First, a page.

TweetDeck now supports Twitter’s search autocomplete functionality (typeahead), with a few little extras just for TweetDeck users. Press ‘s’ to start searching and you’ll see a list of recent searches. Use the arrow keys to select a search term, or start typing and TweetDeck will start showing suggestions for search terms and users. This makes it simple to navigate to a user’s profile or to repeat a search.
You can also now search for users by keyword – great for finding new people to follow!
The design of TweetDeck has been completely overhauled to provide better navigation, clearer text and a tidier layout. For a complete overview of the new design, check out Cennydd’s blog post, Designing the new TweetDeck.
TweetDeck improved its navigation by re-imagining the column dropdown to allow you to reorder your columns quickly and adding horizontal scrolling. This really comes in to its own when you have a touchpad.
The dropdown navigation was the first feature I worked on at TweetDeck – I still think of it fondly
TweetDeck is available in most modern browsers including IE9, IE10, Safari, Chrome and Firefox at web.tweetdeck.com.
A few new settings have been added, but a lot of the ones you’re used to are not there. Now, I’m sure you’re going to miss some of those but simplicity is important, especially for new users. Old TweetDeck was succumbing to featuritis. New TweetDeck attempts to add as much functionality as possible without making the application overly complex.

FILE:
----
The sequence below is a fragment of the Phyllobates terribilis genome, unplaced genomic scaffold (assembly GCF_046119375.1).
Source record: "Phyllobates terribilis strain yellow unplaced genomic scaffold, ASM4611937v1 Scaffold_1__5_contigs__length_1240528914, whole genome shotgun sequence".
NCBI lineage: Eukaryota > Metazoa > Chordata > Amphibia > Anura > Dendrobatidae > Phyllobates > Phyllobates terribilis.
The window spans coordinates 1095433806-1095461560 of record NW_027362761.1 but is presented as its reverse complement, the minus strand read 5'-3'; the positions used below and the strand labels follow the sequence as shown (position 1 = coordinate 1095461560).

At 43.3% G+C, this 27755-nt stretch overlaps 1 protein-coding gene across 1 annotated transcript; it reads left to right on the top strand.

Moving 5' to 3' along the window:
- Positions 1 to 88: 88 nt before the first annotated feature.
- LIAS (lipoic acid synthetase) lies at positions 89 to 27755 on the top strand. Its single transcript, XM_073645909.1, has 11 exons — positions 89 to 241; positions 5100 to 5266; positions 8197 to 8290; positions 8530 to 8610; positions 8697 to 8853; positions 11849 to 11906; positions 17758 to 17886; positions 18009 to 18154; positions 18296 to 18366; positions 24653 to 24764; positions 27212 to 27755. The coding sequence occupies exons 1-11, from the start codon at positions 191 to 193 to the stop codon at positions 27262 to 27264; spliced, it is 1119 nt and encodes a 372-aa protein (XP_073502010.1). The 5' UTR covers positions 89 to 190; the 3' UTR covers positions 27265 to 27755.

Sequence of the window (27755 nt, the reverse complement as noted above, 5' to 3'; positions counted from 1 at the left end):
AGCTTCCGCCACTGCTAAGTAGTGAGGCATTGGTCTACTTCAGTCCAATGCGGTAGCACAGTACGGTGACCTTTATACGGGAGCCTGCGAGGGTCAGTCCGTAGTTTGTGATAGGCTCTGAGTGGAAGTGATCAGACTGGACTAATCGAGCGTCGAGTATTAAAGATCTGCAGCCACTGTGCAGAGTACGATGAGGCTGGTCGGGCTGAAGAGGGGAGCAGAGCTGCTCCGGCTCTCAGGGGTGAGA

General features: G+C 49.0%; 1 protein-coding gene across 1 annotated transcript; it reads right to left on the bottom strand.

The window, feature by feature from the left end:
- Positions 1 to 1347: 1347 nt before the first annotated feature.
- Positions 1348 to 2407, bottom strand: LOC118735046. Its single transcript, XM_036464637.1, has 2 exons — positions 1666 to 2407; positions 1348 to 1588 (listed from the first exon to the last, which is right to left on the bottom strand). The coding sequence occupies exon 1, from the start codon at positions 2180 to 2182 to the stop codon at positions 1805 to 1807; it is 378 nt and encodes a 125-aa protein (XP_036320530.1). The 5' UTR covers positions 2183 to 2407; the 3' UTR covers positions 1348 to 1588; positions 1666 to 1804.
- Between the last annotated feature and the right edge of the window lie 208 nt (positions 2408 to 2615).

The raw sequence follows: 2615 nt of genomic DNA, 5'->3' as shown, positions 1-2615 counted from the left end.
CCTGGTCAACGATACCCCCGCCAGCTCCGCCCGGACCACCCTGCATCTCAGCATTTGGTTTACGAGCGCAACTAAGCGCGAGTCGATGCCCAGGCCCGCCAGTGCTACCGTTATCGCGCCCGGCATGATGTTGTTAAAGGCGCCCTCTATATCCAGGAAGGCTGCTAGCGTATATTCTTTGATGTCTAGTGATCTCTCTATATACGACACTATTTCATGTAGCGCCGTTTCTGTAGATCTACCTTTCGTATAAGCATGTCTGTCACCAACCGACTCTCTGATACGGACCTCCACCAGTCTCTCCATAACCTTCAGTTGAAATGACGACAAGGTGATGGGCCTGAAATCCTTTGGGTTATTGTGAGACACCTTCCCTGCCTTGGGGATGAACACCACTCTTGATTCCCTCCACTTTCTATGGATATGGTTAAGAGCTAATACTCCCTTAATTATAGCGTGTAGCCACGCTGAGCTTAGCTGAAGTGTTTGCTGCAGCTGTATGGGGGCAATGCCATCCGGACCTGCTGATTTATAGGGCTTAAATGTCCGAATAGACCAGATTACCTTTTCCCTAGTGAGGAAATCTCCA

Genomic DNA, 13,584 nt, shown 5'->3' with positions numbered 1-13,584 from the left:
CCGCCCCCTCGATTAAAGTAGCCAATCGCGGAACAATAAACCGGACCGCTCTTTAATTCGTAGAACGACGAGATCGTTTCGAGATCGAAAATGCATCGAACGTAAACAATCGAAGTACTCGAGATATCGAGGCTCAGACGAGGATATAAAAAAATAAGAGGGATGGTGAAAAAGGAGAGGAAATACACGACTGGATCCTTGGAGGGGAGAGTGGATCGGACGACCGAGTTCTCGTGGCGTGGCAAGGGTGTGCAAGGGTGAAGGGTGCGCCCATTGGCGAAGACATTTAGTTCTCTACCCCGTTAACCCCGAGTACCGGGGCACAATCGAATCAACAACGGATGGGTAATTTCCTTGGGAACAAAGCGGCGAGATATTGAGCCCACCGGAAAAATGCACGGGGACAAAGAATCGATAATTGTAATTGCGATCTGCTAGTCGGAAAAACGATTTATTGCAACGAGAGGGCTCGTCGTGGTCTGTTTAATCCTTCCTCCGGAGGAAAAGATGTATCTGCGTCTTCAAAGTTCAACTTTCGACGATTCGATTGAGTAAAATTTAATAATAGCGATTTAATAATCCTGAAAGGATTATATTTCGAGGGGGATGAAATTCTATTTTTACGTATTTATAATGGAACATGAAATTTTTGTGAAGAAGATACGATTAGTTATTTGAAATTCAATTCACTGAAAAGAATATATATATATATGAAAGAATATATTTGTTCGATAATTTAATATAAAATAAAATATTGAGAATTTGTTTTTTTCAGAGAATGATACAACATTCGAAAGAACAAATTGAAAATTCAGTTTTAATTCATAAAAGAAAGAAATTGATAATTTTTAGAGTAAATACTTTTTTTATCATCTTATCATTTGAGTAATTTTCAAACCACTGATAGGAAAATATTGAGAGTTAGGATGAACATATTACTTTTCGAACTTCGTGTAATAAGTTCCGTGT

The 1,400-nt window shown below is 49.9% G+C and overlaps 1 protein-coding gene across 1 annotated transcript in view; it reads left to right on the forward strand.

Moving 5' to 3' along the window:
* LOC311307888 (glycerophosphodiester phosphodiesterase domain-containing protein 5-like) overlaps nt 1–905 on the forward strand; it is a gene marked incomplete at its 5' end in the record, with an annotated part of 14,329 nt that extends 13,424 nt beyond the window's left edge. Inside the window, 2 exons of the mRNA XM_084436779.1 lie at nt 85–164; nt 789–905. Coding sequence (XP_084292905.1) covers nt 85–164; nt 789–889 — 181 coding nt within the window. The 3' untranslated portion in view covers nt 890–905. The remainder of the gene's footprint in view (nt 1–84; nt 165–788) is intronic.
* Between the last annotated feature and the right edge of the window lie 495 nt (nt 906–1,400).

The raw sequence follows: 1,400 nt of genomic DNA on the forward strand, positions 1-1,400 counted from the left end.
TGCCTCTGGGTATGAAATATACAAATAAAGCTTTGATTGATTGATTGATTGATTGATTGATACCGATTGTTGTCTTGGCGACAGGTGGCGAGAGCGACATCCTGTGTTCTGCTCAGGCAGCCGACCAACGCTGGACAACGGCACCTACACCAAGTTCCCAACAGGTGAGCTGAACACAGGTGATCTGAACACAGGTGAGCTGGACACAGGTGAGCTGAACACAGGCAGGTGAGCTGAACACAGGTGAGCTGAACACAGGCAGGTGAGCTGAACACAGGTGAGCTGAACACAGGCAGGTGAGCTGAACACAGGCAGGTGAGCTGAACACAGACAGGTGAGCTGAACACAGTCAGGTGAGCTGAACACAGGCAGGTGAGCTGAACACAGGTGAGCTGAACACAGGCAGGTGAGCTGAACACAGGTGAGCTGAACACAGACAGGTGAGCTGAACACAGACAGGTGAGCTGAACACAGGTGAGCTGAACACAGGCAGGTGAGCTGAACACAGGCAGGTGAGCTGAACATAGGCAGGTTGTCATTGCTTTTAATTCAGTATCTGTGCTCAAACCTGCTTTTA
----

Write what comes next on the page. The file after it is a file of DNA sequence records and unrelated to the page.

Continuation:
Column & Settings Sync
This is, in my opinion, a really big win. When you create a TweetDeck account, your settings and columns are stored in the cloud so, when you log in on another device or another browser, or have to re-install the app, everything’s ready and waiting for you. Your settings will be synced between the web, Chrome, Firefox, Windows & Mac applications. Unfortunately the old Air app doesn’t support column sync, so you’ll have to re-create your columns in the new app, but then never again!